script, used for writing Sanskrit and other Indian languages had evolved
over a period of more than two thousand years. The true origin of writing
in India has not been ascertained with any certainty though scholars believe
that the starting point was the Brahmi script used in the inscriptions
of emperor Asoka (300 BCE). It is however known that reference to writing
is seen in the ancient scriptures of India, which have also defied proper
Under the circumstances,
it is pointless to discuss the origin of writing in India. We therefore
provide the development of the script based on records available in India
in various forms.
The Brahmi script
confirms to the syllabic writing system and was used more for writing Prakrit,
the language spoken by ordinary people. All the aksharas (vowels and consonants)
of Sanskrit find a representation in Brahmi along with forms for medial
vowels. The inscriptions of Asoka, seen in many places in India,though
spread over several centuries, are all in Brahmi, suggesting that the script
had been evolving. When new additions to existing structures were built
(such as the Stupas and special Pillars), it was usual practice to record
the names of the donors.
The Brahmi script underwent
changes and noticeable differences (compared to the Brahmi of 300 BCE)
and the writing became more ornamental with curves. The Brahmi of 200 CE
shows these differences clearly. Yet, the set of aksharas remained the
same, catering to the basic vowels and consonants of Sanskrit.
Conjunct letter formation
is already seen in early Brahmi but the rules were not strictly adhered
to in many cases. It is believed that the job of carving the text or inscribing
the same was given to a specialist but the text itself provided by a scholar.
Consequently, the variations seen in the rendering of conjunct aksharas
have been attributed to errors introduced by the scribes. In some inscriptions,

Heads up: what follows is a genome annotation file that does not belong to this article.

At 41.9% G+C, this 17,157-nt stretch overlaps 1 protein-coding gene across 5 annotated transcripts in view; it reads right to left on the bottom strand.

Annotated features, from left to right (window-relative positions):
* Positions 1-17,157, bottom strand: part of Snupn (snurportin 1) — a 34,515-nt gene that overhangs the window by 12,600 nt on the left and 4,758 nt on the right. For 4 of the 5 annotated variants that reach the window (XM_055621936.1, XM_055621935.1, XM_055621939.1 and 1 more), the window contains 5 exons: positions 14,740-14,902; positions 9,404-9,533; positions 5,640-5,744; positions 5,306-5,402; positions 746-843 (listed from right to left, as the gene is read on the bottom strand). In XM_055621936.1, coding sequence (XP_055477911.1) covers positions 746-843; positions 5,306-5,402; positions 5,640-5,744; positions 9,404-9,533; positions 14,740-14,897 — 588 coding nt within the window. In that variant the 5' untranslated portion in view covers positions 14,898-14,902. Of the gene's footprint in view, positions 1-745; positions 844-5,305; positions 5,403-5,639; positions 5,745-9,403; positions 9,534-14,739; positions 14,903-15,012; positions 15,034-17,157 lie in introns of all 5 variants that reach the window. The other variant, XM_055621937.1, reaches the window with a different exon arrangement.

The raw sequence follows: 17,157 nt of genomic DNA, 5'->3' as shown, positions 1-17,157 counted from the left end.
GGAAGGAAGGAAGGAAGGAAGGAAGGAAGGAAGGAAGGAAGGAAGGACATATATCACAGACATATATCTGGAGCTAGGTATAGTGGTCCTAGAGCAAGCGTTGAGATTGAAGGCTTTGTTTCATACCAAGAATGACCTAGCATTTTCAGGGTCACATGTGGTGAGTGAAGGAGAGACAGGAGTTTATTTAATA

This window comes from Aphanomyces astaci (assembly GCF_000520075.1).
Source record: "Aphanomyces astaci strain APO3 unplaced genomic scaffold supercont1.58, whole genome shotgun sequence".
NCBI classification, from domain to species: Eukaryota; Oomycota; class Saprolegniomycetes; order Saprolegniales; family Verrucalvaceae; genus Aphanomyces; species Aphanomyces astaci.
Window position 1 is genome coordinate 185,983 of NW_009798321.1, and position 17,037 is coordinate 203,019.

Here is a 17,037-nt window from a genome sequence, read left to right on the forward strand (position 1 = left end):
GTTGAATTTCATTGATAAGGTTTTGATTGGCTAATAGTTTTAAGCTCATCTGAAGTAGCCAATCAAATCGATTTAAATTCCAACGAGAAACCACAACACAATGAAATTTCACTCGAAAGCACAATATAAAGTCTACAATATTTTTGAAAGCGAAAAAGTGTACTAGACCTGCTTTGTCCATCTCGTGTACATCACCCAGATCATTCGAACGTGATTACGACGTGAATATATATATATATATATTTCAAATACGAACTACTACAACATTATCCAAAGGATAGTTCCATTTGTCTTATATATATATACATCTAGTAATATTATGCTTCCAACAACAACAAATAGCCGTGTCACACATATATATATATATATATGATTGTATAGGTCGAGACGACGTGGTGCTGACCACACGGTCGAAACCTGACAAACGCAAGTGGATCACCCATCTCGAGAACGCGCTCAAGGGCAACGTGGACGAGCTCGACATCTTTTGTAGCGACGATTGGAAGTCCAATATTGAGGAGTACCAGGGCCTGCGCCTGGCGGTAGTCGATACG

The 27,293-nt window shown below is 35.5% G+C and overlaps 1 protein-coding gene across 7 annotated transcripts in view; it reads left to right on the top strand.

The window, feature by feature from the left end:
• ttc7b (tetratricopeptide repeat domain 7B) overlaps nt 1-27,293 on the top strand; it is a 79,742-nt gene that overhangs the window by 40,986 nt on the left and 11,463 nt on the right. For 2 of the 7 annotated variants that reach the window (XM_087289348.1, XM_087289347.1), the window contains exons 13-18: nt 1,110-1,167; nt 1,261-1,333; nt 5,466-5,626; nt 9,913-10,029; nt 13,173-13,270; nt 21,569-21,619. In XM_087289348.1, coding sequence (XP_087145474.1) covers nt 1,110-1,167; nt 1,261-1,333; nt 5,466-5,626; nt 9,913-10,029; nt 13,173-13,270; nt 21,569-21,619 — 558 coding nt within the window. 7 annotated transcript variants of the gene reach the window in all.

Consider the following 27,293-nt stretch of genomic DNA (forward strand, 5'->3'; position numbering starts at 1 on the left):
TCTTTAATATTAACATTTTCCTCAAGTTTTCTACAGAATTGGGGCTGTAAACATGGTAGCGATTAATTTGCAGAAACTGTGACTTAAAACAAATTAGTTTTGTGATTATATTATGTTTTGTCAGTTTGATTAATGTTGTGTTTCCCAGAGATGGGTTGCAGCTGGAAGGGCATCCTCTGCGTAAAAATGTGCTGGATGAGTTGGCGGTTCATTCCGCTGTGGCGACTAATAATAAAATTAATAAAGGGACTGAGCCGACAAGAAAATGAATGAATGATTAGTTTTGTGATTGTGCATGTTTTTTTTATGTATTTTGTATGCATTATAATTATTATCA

the rule of writing one consonant below the other was followed but the
consonants themselves were reversed for the same syllable (conjunct) in
From about 200 CE,
India was ruled by different Hindu Kings and information dissemination
continued through inscriptions in stone. In most cases, the text inscribed
was Sanskrit and not Prakrit, thus giving credence to the fact that Hinduism
was getting reestablished.
of the script from the early Brahmi to the modern day Devanagari is indicated
below. The credit for creating the awareness that rock inscriptions provided
the most important clues to the development of writing in India, goes to
western scholars. Brahmi was deciphered by James Prinsep in 1838. The methods
used by Prinsep were somewhat similar to those that led to the successful
decipherment of Hyeroglyphics a little earlier. Prinsep had the first clue
from a Bilingual coin as well as repeated occurrence of the same syllable
in several inscriptions at Sanchi where the oldest of the known Stupas
from Ashoka's time is situated. Subsequent contributions from other scholars
specifically, Georg Buhler established firmly the links between the language
and the script.
The monuments and
rock edicts where the Brahmi script was seen, had remained either totally
unexplored or in very dilapidated conditions and India owes a debt of gratitude
to these scholars for the wealth of information that followed.
The development of
the script is outlined below. The image following the table illustrates
the stages in the evolution of the script.